Throughout my life, soccer has always been a constant. Even when I took some time away from playing, the ball was always rolling across my TV and I was following my favorite teams and players. I am truly passionate about the sport and I want to help young players reach their full potential. I do not want kids to have the same experiences that I had when playing youth soccer. Club soccer can play a major impact on one’s life and can affect someone for years or even for life. I am sharing my personal story with youth club soccer because I feel it defines my outlook, expectations, and philosophy on coaching. In addition, my experiences and insight may be valuable to others.
I grew up in Whatcom County, WA and was limited in club selection. The only club in the county at the time was WFC Rangers in Bellingham. I started out in the Whatcom Development League (WDL) for U11 and U12 (this was the feeder system for WFC Rangers back then). This was my first taste of competitive soccer and I loved it. To this day, I still believe the coach I had for these two years is the best coach I ever had. He had high expectations, taught us what he knew, but also taught us that motivation comes from within and not from a coach or parent. Several of his players went on to play high level soccer.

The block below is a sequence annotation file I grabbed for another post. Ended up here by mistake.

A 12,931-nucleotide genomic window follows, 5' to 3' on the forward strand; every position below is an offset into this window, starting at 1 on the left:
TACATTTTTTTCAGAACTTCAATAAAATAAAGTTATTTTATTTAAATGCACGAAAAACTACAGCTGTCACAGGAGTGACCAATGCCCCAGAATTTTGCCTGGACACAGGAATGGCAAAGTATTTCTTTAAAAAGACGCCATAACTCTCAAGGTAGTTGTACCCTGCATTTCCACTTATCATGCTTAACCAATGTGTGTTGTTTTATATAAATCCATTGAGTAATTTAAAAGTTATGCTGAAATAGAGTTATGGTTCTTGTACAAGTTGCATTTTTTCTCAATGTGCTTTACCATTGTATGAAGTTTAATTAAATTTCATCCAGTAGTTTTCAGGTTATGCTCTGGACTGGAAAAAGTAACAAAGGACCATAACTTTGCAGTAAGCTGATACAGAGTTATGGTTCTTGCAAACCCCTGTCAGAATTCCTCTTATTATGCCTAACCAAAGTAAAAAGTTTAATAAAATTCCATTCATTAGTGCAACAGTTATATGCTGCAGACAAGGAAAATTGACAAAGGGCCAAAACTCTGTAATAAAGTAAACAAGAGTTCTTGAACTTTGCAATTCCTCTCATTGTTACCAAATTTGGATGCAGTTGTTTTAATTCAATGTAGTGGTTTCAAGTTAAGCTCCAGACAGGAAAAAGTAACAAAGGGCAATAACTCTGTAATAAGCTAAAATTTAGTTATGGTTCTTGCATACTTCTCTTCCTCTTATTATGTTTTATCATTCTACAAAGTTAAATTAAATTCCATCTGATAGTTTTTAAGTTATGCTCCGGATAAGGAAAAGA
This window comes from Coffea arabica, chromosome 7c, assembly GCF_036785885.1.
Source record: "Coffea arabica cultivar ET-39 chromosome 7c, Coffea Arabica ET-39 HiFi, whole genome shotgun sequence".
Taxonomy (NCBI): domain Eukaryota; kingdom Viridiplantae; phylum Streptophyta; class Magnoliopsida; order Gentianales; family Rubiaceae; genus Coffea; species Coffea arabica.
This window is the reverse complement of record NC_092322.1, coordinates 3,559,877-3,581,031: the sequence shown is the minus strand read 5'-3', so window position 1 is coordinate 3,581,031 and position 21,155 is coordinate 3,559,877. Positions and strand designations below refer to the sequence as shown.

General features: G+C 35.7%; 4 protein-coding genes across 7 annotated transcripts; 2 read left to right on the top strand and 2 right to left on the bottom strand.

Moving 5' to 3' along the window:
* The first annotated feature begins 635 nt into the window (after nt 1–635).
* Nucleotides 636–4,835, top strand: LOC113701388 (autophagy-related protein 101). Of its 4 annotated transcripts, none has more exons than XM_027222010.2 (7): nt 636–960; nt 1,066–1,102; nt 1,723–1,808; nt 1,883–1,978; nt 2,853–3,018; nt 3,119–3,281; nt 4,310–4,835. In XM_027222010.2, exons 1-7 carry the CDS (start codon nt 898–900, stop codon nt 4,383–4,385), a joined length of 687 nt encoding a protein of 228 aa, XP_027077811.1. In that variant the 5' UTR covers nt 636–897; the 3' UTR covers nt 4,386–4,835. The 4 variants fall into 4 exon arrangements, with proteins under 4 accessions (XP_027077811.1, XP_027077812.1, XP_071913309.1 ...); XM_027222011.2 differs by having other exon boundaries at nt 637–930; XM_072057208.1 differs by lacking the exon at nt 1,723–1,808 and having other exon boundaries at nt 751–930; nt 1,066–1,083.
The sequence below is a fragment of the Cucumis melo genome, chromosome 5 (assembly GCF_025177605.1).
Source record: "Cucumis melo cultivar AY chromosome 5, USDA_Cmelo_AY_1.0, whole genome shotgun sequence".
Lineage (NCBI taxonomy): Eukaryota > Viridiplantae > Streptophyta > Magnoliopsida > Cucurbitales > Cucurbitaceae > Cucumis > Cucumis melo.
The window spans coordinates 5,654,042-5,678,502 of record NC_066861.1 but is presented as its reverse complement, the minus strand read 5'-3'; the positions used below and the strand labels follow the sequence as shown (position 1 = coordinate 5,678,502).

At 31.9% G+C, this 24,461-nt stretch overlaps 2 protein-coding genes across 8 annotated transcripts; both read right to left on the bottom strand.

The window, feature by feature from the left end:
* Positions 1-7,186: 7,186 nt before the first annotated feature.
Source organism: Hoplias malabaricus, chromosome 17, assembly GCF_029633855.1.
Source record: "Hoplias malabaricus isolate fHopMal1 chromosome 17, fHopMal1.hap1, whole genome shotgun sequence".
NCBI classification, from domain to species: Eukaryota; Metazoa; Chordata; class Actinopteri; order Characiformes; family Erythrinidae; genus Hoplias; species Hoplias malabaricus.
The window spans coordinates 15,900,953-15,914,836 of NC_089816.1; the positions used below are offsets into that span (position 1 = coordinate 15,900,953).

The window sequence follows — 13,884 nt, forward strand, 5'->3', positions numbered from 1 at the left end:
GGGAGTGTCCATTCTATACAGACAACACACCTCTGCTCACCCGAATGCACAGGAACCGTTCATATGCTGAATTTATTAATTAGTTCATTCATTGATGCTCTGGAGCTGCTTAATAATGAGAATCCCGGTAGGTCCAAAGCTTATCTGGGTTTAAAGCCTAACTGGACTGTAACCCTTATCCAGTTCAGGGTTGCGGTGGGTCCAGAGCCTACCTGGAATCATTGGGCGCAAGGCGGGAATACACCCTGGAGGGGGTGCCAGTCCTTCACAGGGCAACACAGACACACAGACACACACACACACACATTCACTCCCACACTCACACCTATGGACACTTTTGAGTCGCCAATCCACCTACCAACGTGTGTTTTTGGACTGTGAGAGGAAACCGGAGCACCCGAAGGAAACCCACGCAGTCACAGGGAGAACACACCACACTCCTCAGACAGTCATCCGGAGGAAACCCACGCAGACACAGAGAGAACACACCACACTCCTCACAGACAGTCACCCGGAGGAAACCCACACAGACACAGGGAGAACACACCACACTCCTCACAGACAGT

I tried out for WFC Rangers' U13 team and made their B team. I quickly noticed that I could move up to a better team, but WFC Rangers did not do any cross team training at the time. This experience led me to believe that playing for a team and club that fits a player’s potential is important for player development. If a player develops faster or slower over time, adjustments should be made. But in my case, there was no pathway and no opportunity.
The next year I tried out again hoping to make the A team. Unfortunately, I was once again selected for the B team. The A team consisted of the same players from the previous year and no call ups or call downs (except for the previous year's B team parent coach's son). This was very frustrating to me as a 13 year old. I felt like I was stuck. I felt held back. I once again had a superb year. In one game, I netted 4 goals and had several multi-goal games. But not only was I scoring a lot, my mental game was far superior to my teammates and the opponents in my league (field vision, attacking runs, finding space, etc). My coach started to see that I needed to play at a higher level however, he did not have a relationship with the A team coach to arrange a training or a guest playing opportunity (was not his fault, it was the clubs organization).